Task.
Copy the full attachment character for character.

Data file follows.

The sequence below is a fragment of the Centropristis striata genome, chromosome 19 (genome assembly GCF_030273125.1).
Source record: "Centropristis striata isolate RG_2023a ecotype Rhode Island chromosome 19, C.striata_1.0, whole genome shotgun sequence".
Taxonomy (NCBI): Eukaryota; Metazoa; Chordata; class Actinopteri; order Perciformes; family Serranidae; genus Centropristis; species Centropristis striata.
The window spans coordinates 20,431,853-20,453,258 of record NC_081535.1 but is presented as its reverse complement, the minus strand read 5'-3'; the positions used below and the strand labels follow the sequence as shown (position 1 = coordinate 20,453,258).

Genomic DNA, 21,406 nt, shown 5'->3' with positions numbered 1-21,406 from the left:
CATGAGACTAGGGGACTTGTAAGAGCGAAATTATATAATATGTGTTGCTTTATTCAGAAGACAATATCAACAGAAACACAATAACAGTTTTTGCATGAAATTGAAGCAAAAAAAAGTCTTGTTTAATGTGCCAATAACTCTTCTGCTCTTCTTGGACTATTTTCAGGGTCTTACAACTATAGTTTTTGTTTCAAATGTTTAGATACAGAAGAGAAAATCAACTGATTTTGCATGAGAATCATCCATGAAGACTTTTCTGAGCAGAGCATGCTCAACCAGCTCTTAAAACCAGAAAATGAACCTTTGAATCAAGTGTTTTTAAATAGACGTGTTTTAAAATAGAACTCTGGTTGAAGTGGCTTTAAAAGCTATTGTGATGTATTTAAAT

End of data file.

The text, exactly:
The sequence below is a fragment of the Centropristis striata genome, chromosome 19 (genome assembly GCF_030273125.1).
Source record: "Centropristis striata isolate RG_2023a ecotype Rhode Island chromosome 19, C.striata_1.0, whole genome shotgun sequence".
Taxonomy (NCBI): Eukaryota; Metazoa; Chordata; class Actinopteri; order Perciformes; family Serranidae; genus Centropristis; species Centropristis striata.
The window spans coordinates 20,431,853-20,453,258 of record NC_081535.1 but is presented as its reverse complement, the minus strand read 5'-3'; the positions used below and the strand labels follow the sequence as shown (position 1 = coordinate 20,453,258).

Genomic DNA, 21,406 nt, shown 5'->3' with positions numbered 1-21,406 from the left:
CATGAGACTAGGGGACTTGTAAGAGCGAAATTATATAATATGTGTTGCTTTATTCAGAAGACAATATCAACAGAAACACAATAACAGTTTTTGCATGAAATTGAAGCAAAAAAAAGTCTTGTTTAATGTGCCAATAACTCTTCTGCTCTTCTTGGACTATTTTCAGGGTCTTACAACTATAGTTTTTGTTTCAAATGTTTAGATACAGAAGAGAAAATCAACTGATTTTGCATGAGAATCATCCATGAAGACTTTTCTGAGCAGAGCATGCTCAACCAGCTCTTAAAACCAGAAAATGAACCTTTGAATCAAGTGTTTTTAAATAGACGTGTTTTAAAATAGAACTCTGGTTGAAGTGGCTTTAAAAGCTATTGTGATGTATTTAAAT